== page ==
Note: The following is an except from my upcoming eBook, The Great Smoky Mountains: Behind the Lens, which will be available for purchase on November 1.
To see and photograph elk in the Great Smoky Mountains National Park, there is really only one place where this is in any way feasible: the Cataloochee Valley in North Carolina.
Elk were once a common sight in this area and throughout the southern Appalachian Mountains, but by the mid nineteenth century, they were all but gone due to severe habitat loss and over-hunting. But in the winter of 2001, the Park began importing elk back to Cataloochee as part of the mission of restoring native species that have been lost over time. The elk reintroduction program just happened to be one of the more high profile attempts to accomplish this goal.
The Cataloochee Valley was chosen for the reintroduction, in large part, because of it’s relative remoteness. Elk are big animals and can seriously injure or kill any dumb tourist who happens to approach one too closely. So the idea was to keep these animals as far away from the human crowds as possible and Cataloochee was the ideal remote location within the Park. If you think the Smokies are all about Gatlinburg and Cades Cove, the Cataloochee Valley will feel like another universe away. It used to be referred to as the Smokies’ “forgotten far east” because so few people visited the area. The introduction of these large, charismatic mammals changed that reality as visitation to the valley soon doubled.
On this cold morning in early November, I was surprised to be alone with three precocious bull elk on the edge of one of the many open meadows. They were only youngsters and although the rut was pretty much over, they took turns playfully sparring with each other – sometimes all three at the same time.
It was still early and dark and my attempts to adequately capture their playfulness on camera were mostly failures. I didn’t care too much at first. I was having too much fun just watching. Slowly building in the back of my mind, however, was the hope that the action would continue as the light improved. I tried high ISO settings to get a fast enough shutter speed: 1250, 1600, 2000. It was of no use. To make matters worse, low clouds were passing across the horizon in the eastern sky, prohibiting any brighter light to make it down my way. By the time the light would improve enough for me to get any shots off, the triumvirate would likely be deep in the thickets and the opportunity would most likely have passed. As a nature photographer, I was used to things working out that way more often than not.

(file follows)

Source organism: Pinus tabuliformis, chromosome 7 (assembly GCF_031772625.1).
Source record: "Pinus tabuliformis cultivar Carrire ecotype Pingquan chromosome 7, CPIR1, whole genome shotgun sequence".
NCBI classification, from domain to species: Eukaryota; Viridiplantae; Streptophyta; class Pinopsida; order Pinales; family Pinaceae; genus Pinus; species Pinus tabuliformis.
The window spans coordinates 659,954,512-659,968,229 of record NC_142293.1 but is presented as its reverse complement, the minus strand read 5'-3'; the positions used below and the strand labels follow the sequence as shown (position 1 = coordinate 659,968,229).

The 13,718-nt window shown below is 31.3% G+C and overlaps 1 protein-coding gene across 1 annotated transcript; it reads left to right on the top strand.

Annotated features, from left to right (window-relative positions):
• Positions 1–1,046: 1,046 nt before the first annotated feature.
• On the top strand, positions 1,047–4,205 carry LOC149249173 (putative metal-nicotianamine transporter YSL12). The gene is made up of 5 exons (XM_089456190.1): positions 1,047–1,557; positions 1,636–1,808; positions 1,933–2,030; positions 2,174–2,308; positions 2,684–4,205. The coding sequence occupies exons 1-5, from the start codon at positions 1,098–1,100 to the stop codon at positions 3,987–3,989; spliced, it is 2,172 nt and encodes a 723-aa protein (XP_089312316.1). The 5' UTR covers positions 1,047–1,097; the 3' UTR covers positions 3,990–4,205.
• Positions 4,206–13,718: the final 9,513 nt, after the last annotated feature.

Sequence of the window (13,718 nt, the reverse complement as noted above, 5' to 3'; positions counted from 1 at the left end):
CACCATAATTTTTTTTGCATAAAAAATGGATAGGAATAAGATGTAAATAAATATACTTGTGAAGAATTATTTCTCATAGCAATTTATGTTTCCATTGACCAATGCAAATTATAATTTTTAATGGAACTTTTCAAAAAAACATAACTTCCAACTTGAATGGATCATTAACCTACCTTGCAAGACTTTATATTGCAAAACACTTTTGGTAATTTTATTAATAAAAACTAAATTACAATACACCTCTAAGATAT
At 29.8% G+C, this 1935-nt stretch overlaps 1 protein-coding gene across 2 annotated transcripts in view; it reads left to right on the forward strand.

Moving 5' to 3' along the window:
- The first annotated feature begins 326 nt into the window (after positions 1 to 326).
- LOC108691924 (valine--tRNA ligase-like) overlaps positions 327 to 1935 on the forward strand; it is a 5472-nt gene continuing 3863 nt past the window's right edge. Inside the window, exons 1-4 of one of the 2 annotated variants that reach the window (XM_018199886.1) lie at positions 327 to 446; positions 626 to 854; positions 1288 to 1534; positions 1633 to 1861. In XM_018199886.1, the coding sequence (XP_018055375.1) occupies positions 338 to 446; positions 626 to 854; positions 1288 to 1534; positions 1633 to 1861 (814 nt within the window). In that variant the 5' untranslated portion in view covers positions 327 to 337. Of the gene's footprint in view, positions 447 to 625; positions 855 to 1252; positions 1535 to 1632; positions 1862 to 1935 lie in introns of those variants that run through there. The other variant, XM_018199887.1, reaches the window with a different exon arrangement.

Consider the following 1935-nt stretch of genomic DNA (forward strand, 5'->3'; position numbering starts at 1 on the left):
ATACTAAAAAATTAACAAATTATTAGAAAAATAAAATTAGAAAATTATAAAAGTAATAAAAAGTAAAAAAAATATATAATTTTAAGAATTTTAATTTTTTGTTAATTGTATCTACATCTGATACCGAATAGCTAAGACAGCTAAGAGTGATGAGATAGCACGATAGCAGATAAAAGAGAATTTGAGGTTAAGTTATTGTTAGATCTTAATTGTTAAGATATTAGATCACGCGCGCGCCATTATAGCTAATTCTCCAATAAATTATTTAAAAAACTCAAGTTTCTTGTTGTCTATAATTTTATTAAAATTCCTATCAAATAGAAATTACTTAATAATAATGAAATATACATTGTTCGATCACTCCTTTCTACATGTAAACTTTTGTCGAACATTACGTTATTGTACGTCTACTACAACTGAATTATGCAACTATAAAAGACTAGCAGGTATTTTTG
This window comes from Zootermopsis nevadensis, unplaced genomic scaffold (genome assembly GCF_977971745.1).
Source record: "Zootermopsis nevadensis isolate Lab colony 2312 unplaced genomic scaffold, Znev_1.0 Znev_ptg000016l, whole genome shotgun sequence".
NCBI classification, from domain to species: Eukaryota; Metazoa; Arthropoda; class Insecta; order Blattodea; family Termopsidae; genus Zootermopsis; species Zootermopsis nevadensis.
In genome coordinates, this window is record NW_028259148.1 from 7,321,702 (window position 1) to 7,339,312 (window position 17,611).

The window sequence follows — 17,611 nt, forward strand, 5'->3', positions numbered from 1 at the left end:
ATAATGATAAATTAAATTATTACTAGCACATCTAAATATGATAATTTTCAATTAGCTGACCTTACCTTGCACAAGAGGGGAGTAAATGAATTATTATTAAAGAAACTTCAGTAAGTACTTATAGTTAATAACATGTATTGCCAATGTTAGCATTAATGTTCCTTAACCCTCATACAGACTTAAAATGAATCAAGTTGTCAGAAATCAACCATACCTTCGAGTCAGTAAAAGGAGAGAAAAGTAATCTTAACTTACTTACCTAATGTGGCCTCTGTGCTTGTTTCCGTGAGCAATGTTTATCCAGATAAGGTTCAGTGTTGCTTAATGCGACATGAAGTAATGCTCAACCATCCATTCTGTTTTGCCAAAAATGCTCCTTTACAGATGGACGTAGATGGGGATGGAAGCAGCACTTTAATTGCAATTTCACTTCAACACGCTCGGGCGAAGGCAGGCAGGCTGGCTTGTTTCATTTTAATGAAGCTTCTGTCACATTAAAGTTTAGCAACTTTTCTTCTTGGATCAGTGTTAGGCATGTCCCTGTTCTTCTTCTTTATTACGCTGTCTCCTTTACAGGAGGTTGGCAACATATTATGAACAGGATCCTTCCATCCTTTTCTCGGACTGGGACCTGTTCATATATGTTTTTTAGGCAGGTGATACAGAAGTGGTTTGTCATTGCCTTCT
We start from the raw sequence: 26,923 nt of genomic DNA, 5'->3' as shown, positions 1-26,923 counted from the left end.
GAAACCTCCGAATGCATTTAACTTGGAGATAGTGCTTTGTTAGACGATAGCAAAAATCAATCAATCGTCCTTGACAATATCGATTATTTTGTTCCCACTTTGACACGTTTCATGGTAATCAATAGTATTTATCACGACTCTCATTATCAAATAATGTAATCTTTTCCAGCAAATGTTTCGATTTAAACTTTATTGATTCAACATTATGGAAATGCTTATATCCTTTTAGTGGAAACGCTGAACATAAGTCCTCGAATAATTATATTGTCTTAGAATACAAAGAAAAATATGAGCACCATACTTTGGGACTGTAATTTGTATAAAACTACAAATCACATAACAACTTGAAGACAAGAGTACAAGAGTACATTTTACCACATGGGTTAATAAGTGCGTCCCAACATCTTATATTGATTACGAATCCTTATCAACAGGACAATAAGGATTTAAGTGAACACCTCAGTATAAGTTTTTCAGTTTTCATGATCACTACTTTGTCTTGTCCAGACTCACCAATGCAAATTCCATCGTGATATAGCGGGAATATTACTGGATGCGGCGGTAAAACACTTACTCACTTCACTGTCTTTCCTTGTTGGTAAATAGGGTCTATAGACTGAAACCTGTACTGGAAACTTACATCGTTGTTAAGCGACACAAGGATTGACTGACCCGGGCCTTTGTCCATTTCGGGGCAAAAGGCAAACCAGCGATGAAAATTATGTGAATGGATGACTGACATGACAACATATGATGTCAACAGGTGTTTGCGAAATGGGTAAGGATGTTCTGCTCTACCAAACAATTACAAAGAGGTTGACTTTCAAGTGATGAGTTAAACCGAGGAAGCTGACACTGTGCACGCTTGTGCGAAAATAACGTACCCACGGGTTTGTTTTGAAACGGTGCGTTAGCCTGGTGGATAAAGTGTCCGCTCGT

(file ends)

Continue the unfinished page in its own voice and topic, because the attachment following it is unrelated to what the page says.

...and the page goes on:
And as if right on cue, one of the three peeled off and trotted into the poplar stand at the field’s edge as the remaining two bulls lazily grazed on the brown autumn grasses. At the same time, the popping sound of automobile tires on the gravel road could be heard behind me and it was becoming obvious that any chance at success would be doomed. Soon, curious tourists would be furiously chasing the poor animals at full tilt with digicams extended purposefully at arm’s length and eye level.
I watched this spectacle with equal amounts of mild amusement and annoyance. I really should say something about their safety, I thought to myself. But before I got that chance, their curiosity was satisfied (or perhaps it was already boredom) and they were back in their car with souvenirs etched in digital media. In a few moments, I was alone once again.
I didn’t notice that during all the commotion, the sky had brightened up considerably and the sun was trying to penetrate some of the thinning clouds. And miraculously, the two young bulls endured the brutish onslaught of the rude toursits and had held their ground at the edge of the field.
In a few short moments the two were sparring once again, head-to-head and antler-to-antler. I was now ready. With my Canon 100-400mm lens mounted, I dialed in an ISO setting of 640. In an instant, the camera flashed back the good news: 1/125 of a second. That ought to get the job done.